Business

Why Rex Tillerson, Down-to-Earth Texan, Might Make a Good Secretary of State

Chairman and CEO of Irving's ExxonMobil said to represent "middle ground" between Mitt Romney and Rudy Giuliani.

ExxonMobil Chairman and CEO Rex Tillerson (right), no doubt deflecting another of Glenn Hunter's annoying requests for an interview.
ExxonMobil Chairman and CEO Rex Tillerson (right), no doubt deflecting another of Glenn Hunter’s annoying requests for an interview.

UPDATE: On Tuesday, President-elect Donald Trump announced the selection of ExxonMobil’s Rex Tillerson to be his secretary of state.

If Rex Tillerson is half as diplomatic with the Iranians as he’s been for years with me, good-naturedly turning aside request after request for an exclusive interview in D CEO magazine, he’ll make a great secretary of state. Word is the ExxonMobil chairman and chief executive is the odds-on favorite for that job in the Trump administration, potentially edging out—emphasis on the potentially—such heavyweight rivals as Mitt Romney and Rudy Giuliani.

For years I’d see Tillerson, usually surrounded by an entourage including bodyguards, at an annual banquet put on by the World Affairs Council of Dallas/Fort Worth. Each year at the pre-dinner reception I’d maneuver in for the same ask: Would he consider sitting down for a Q&A interview with our publication? Each year Tillerson would grin affably and say, “Get in touch with our media relations people, and we’ll consider it.” Each year I would do just that and each year that’s where my email would seem to languish, never to be spoken about again.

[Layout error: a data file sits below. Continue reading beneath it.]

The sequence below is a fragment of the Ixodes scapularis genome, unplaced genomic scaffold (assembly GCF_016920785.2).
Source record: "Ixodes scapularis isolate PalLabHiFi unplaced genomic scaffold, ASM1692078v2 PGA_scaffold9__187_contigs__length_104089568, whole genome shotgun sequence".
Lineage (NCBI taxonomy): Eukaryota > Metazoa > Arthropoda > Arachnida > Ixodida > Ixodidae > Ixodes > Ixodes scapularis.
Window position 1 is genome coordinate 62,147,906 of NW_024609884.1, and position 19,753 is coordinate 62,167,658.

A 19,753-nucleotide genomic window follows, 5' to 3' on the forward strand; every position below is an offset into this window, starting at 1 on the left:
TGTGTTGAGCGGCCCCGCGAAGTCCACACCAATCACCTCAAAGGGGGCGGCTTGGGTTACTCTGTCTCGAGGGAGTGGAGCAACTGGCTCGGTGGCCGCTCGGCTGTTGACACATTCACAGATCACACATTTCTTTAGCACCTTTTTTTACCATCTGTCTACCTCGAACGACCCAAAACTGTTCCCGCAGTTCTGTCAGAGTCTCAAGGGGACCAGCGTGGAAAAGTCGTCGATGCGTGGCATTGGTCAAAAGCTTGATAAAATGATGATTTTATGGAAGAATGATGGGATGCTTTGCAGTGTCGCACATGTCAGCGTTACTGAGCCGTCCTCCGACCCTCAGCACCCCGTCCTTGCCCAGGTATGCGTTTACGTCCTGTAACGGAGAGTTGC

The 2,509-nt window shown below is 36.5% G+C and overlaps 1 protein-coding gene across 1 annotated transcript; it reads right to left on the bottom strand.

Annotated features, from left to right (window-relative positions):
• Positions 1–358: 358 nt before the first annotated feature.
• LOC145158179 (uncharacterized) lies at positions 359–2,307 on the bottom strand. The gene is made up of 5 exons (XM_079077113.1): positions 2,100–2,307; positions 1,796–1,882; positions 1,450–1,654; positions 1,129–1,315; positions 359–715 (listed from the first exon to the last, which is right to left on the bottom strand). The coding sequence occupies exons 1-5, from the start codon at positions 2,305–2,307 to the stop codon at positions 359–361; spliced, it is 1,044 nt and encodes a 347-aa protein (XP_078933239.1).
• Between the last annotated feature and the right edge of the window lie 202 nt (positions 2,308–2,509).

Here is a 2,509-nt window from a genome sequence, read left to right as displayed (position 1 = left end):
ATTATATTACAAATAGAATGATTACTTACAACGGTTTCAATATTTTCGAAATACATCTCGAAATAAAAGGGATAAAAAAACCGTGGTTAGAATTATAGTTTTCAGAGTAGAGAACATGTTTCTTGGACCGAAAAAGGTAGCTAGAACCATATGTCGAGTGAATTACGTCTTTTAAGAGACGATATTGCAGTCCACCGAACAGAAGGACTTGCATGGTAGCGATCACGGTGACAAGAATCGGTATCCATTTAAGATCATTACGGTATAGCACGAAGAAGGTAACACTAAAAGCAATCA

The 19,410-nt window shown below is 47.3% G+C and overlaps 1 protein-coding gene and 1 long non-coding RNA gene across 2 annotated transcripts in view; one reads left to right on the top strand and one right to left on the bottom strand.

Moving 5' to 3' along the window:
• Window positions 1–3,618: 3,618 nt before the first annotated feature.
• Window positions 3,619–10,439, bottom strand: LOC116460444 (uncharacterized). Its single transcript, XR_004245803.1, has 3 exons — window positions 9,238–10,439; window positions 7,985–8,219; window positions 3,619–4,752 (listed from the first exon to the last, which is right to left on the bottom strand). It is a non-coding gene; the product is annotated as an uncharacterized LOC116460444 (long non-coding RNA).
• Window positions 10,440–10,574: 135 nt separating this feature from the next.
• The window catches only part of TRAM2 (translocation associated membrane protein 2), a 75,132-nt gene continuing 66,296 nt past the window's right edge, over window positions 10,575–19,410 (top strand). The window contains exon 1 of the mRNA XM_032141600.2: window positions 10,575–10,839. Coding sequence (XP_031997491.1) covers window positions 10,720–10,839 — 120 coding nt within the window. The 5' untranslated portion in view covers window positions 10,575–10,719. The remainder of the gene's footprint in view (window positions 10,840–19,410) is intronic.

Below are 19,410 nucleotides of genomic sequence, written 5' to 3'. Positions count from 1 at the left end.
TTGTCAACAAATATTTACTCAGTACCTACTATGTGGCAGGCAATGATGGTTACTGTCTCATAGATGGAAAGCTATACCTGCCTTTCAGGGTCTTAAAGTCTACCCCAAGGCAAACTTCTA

That said, the leader of the world’s biggest publicly traded oil and gas company is impossible not to like in person. I explain that’s so because he’s a down-to-earth, plainspoken, pickup-truck-driving guy from the Texas Panhandle/Plains (specifically, from Wichita Falls) who came up from less-than-grandiose circumstances before rising through the ranks in the business world. In a written questionnaire he submitted for the 2017 edition of our Dallas 500 special publication, Tillerson talked some about that.

“When I was 14 years old, I became a bus boy in the student union building at Oklahoma State University,” he wrote. “Two years later, I became a janitor and was assigned to one of the engineering buildings. I swept floors, dumped trash, polished the linoleum floors, and cleaned the bathrooms. It helped reinforce the dignity and value of honest work. It also gave me my first exposure to engineers doing research and solving problems.”

Tillerson went on to graduate from The University of Texas at Austin with a B.S. degree in civil engineering, then joined Exxon as a production engineer in 1975. Because of his age—he’ll turn 65 in March—he’ll be forced to retire from the Irving-based energy giant at that time.

While Tillerson will have his critics if he’s nominated for the top job at the state department—he’s never worn the striped pants of a diplomat, they’ll say, he’s too close to Putin’s Russia, he doesn’t bow sufficiently at the altar of man-caused global warming, and so on—he would also bring considerable strengths. He’s savvy, reportedly with a long memory for detail. He knows how the world works (ExxonMobil navigates the political climate in 200 different countries and territories), and he’s said to be a tough, decisive leader. Just the type Trump may want to help him “make America great again.”

One Dallas businessperson who has watched him operate says Tillerson is an “interesting candidate” for the state department job. He is “really the middle ground between the best of Romney (smart, sophisticated, and ‘looks the part’) and Giuliani (tough and focused),” this observer says. “But, does he want to have the Senate libs beat him up under oath? Maybe?” If not I guess Tillerson can always retire to his farm, where he and his wife, Renda, raise cutting horses.

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